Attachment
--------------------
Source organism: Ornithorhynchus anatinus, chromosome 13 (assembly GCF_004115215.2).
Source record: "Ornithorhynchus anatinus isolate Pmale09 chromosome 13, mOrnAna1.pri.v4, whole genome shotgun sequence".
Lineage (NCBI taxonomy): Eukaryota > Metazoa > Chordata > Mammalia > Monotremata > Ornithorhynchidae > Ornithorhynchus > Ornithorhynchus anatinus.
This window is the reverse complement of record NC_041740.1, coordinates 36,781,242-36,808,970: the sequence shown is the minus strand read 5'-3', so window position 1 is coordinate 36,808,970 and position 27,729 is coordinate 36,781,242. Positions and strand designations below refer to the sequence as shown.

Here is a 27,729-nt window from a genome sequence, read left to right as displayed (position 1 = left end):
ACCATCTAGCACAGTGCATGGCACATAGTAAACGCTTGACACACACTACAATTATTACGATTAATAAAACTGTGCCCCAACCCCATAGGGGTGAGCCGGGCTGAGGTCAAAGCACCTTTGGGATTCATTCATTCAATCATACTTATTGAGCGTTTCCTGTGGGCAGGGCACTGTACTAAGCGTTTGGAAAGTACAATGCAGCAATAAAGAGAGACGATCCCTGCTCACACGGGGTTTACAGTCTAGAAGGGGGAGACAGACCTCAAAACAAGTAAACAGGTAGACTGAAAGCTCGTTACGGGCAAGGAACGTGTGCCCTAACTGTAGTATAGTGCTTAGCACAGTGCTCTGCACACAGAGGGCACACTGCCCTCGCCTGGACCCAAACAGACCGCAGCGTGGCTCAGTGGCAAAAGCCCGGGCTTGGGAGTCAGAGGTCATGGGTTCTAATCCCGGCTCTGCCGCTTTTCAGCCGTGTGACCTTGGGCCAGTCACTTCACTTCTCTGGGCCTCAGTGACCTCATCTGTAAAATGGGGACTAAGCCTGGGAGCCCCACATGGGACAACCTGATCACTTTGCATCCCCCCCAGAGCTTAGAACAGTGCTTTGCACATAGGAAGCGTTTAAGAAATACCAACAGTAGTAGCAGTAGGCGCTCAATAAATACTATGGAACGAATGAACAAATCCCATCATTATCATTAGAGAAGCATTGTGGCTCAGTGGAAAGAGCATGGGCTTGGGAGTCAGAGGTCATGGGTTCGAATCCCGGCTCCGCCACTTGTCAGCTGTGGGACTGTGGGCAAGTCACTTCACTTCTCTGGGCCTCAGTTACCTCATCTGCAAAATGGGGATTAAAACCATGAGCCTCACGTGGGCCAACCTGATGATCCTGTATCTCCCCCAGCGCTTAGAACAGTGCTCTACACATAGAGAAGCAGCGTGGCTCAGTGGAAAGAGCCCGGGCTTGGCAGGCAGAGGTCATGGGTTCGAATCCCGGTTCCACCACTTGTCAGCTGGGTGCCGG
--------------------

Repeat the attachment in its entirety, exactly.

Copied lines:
Source organism: Ornithorhynchus anatinus, chromosome 13 (assembly GCF_004115215.2).
Source record: "Ornithorhynchus anatinus isolate Pmale09 chromosome 13, mOrnAna1.pri.v4, whole genome shotgun sequence".
Lineage (NCBI taxonomy): Eukaryota > Metazoa > Chordata > Mammalia > Monotremata > Ornithorhynchidae > Ornithorhynchus > Ornithorhynchus anatinus.
This window is the reverse complement of record NC_041740.1, coordinates 36,781,242-36,808,970: the sequence shown is the minus strand read 5'-3', so window position 1 is coordinate 36,808,970 and position 27,729 is coordinate 36,781,242. Positions and strand designations below refer to the sequence as shown.

Here is a 27,729-nt window from a genome sequence, read left to right as displayed (position 1 = left end):
ACCATCTAGCACAGTGCATGGCACATAGTAAACGCTTGACACACACTACAATTATTACGATTAATAAAACTGTGCCCCAACCCCATAGGGGTGAGCCGGGCTGAGGTCAAAGCACCTTTGGGATTCATTCATTCAATCATACTTATTGAGCGTTTCCTGTGGGCAGGGCACTGTACTAAGCGTTTGGAAAGTACAATGCAGCAATAAAGAGAGACGATCCCTGCTCACACGGGGTTTACAGTCTAGAAGGGGGAGACAGACCTCAAAACAAGTAAACAGGTAGACTGAAAGCTCGTTACGGGCAAGGAACGTGTGCCCTAACTGTAGTATAGTGCTTAGCACAGTGCTCTGCACACAGAGGGCACACTGCCCTCGCCTGGACCCAAACAGACCGCAGCGTGGCTCAGTGGCAAAAGCCCGGGCTTGGGAGTCAGAGGTCATGGGTTCTAATCCCGGCTCTGCCGCTTTTCAGCCGTGTGACCTTGGGCCAGTCACTTCACTTCTCTGGGCCTCAGTGACCTCATCTGTAAAATGGGGACTAAGCCTGGGAGCCCCACATGGGACAACCTGATCACTTTGCATCCCCCCCAGAGCTTAGAACAGTGCTTTGCACATAGGAAGCGTTTAAGAAATACCAACAGTAGTAGCAGTAGGCGCTCAATAAATACTATGGAACGAATGAACAAATCCCATCATTATCATTAGAGAAGCATTGTGGCTCAGTGGAAAGAGCATGGGCTTGGGAGTCAGAGGTCATGGGTTCGAATCCCGGCTCCGCCACTTGTCAGCTGTGGGACTGTGGGCAAGTCACTTCACTTCTCTGGGCCTCAGTTACCTCATCTGCAAAATGGGGATTAAAACCATGAGCCTCACGTGGGCCAACCTGATGATCCTGTATCTCCCCCAGCGCTTAGAACAGTGCTCTACACATAGAGAAGCAGCGTGGCTCAGTGGAAAGAGCCCGGGCTTGGCAGGCAGAGGTCATGGGTTCGAATCCCGGTTCCACCACTTGTCAGCTGGGTGCCGG